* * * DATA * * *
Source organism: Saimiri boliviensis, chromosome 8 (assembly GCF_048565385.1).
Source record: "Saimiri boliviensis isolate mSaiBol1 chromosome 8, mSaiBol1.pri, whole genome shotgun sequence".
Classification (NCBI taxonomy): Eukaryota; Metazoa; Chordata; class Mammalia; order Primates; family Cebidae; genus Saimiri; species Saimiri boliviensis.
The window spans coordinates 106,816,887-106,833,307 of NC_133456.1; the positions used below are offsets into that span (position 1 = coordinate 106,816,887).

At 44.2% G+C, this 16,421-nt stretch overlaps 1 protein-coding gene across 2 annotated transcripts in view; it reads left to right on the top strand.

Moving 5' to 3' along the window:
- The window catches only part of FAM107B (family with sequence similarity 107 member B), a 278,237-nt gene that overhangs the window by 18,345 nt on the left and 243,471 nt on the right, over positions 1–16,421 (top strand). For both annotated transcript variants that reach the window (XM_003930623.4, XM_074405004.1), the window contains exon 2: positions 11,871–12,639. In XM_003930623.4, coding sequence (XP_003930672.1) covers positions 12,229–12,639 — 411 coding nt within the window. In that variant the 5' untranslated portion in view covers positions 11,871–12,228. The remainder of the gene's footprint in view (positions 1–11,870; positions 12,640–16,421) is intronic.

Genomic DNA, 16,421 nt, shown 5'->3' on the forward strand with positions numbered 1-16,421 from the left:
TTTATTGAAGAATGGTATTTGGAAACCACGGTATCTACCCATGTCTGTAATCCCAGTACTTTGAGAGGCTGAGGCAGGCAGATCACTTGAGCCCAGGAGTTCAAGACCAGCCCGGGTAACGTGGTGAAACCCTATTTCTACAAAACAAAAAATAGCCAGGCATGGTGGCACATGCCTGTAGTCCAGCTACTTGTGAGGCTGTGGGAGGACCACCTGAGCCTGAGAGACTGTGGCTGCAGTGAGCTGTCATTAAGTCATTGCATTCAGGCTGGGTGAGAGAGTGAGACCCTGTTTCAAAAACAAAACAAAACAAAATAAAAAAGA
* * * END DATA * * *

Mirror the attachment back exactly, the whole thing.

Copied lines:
Source organism: Saimiri boliviensis, chromosome 8 (assembly GCF_048565385.1).
Source record: "Saimiri boliviensis isolate mSaiBol1 chromosome 8, mSaiBol1.pri, whole genome shotgun sequence".
Classification (NCBI taxonomy): Eukaryota; Metazoa; Chordata; class Mammalia; order Primates; family Cebidae; genus Saimiri; species Saimiri boliviensis.
The window spans coordinates 106,816,887-106,833,307 of NC_133456.1; the positions used below are offsets into that span (position 1 = coordinate 106,816,887).

At 44.2% G+C, this 16,421-nt stretch overlaps 1 protein-coding gene across 2 annotated transcripts in view; it reads left to right on the top strand.

Moving 5' to 3' along the window:
- The window catches only part of FAM107B (family with sequence similarity 107 member B), a 278,237-nt gene that overhangs the window by 18,345 nt on the left and 243,471 nt on the right, over positions 1–16,421 (top strand). For both annotated transcript variants that reach the window (XM_003930623.4, XM_074405004.1), the window contains exon 2: positions 11,871–12,639. In XM_003930623.4, coding sequence (XP_003930672.1) covers positions 12,229–12,639 — 411 coding nt within the window. In that variant the 5' untranslated portion in view covers positions 11,871–12,228. The remainder of the gene's footprint in view (positions 1–11,870; positions 12,640–16,421) is intronic.

Genomic DNA, 16,421 nt, shown 5'->3' on the forward strand with positions numbered 1-16,421 from the left:
TTTATTGAAGAATGGTATTTGGAAACCACGGTATCTACCCATGTCTGTAATCCCAGTACTTTGAGAGGCTGAGGCAGGCAGATCACTTGAGCCCAGGAGTTCAAGACCAGCCCGGGTAACGTGGTGAAACCCTATTTCTACAAAACAAAAAATAGCCAGGCATGGTGGCACATGCCTGTAGTCCAGCTACTTGTGAGGCTGTGGGAGGACCACCTGAGCCTGAGAGACTGTGGCTGCAGTGAGCTGTCATTAAGTCATTGCATTCAGGCTGGGTGAGAGAGTGAGACCCTGTTTCAAAAACAAAACAAAACAAAATAAAAAAGA